When you have the law on your side, argue the law.
When you have the facts on your side, argue the facts.
When you have neither, pound the table.
– Law school gossip
“I’m not a lawyer, but it seems to me that ... “
Lawyers argue the meanings of words, so whoever has the better argument wins the debate. That doesn’t mean what the lawyer says is more truthful; only that it’s a more skilled argument.
Words can have many definitions, or variations of meaning. That doesn’t mean one is good and all others are bad. It only means that one lawyer had a better presentation. Sometimes a “better argument” wins support for a bad idea.
Example: The Dred Scott case, in which a man escaped slavery and ran to a state where he could be free. But lawyers for the former slave owner argued that escaping was bad and therefore the escapee should be returned. They did not claim that slavery was good.
Just as lawyers argue the meanings of words, politicians present “alternative facts.” They cannot debate truth, although lawyers often use the term “true facts,” which makes a linguist wonder if there are such things as “false facts.”
Lawyers can and do argue about the implications – a fact implies this or that – but they cannot argue truth.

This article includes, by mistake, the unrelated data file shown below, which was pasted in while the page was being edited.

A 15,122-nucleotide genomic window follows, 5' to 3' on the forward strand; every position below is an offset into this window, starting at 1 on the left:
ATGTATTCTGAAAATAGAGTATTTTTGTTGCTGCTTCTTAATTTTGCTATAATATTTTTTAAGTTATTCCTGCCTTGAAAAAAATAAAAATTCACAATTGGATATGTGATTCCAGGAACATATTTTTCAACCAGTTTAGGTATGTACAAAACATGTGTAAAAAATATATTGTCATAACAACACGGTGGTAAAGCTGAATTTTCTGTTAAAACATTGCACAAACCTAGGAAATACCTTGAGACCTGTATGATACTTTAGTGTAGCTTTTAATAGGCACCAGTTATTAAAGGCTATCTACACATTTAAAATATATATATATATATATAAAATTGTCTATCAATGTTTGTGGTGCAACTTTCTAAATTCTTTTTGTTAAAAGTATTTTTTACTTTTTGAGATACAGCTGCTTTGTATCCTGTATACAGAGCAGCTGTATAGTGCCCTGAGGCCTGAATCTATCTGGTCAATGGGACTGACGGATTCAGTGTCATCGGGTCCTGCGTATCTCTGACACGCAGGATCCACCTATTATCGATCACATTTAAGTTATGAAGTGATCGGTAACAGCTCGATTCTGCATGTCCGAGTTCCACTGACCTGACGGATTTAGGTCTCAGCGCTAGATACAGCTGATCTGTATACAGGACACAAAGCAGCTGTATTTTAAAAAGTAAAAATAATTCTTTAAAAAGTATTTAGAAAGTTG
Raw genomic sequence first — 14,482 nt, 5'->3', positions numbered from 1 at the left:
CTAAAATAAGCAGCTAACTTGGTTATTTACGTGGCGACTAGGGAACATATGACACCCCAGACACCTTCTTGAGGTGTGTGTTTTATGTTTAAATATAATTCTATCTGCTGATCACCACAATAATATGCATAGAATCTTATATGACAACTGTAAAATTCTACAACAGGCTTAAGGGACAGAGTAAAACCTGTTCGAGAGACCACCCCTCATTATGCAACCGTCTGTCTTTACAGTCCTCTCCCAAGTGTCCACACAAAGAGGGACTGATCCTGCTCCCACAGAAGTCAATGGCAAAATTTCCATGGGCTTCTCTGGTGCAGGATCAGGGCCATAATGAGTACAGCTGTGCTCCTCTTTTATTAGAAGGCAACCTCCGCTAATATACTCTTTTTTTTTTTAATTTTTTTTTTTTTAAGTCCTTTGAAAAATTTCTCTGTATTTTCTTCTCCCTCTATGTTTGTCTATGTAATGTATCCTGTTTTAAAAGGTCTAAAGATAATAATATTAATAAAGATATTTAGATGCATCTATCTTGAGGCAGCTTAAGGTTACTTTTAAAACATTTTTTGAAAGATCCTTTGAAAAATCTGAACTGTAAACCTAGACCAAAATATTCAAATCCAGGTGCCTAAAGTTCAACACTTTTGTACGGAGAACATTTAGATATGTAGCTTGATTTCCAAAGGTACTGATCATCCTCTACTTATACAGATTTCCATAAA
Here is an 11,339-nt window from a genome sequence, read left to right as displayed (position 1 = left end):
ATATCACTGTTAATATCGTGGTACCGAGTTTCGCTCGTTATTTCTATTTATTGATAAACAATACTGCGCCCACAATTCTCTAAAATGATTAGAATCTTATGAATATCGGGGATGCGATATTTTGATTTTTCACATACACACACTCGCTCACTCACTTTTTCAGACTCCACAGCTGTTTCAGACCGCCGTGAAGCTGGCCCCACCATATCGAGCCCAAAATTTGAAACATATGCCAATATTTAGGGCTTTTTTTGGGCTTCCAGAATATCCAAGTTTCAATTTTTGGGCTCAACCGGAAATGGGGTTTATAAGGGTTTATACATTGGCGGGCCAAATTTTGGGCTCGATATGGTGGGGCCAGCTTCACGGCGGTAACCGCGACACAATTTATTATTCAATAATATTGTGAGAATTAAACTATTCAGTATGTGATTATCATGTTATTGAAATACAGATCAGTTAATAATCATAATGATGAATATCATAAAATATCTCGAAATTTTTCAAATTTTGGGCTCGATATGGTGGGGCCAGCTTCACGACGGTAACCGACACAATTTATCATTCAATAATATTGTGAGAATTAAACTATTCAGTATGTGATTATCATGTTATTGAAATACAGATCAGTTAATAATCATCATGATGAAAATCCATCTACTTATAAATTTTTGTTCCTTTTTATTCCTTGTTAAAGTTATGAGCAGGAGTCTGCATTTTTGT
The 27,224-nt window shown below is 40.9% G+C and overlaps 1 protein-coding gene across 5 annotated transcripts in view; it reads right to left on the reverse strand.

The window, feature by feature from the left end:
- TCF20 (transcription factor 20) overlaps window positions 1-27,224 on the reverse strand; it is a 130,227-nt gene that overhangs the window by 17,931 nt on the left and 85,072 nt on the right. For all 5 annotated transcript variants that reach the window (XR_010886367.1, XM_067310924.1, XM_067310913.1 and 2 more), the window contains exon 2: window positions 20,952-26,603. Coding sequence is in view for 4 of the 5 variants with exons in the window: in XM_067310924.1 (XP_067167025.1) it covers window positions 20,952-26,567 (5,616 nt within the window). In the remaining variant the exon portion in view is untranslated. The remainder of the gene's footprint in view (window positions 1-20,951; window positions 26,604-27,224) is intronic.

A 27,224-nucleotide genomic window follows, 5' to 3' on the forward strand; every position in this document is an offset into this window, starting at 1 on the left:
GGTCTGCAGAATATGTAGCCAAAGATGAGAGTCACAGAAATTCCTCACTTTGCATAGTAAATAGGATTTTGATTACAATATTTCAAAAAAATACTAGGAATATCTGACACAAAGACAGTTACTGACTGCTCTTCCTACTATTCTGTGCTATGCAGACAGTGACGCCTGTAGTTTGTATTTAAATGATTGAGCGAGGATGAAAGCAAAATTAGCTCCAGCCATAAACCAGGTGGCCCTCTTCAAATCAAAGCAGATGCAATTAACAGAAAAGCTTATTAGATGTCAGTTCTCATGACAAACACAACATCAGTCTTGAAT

Or can they?
All this comes to mind as lawyers try to defend those who were seen on international television forcing their way into the U.S. Capitol building, damaging House and Senate chambers and threatening the lives of senior government officials.
Or was it only an act, set up by the “fake news media” as a way of damaging the otherwise standup reputation of a president who by all counts lost his bid for reelection?
Oh, sorry. That too was “fake news.” All the American TV networks and several European networks, as well as the many print reporters and photographers present in Washington that day, all got together weeks earlier to present an alternative view of reality in a conspiratorial way to discredit the leader who really did win reelection.
Don’t believe me? Ask him. He was there. Others only know what they saw on television that day and every day since, as well as what they read in published accounts.
But as the leader’s devotees insist, it was and remains an international conspiracy to block the “alternative truth.”
John T. Harding of Doylestown writes frequently on a variety of topics, in addition to novels about Celtic mythology.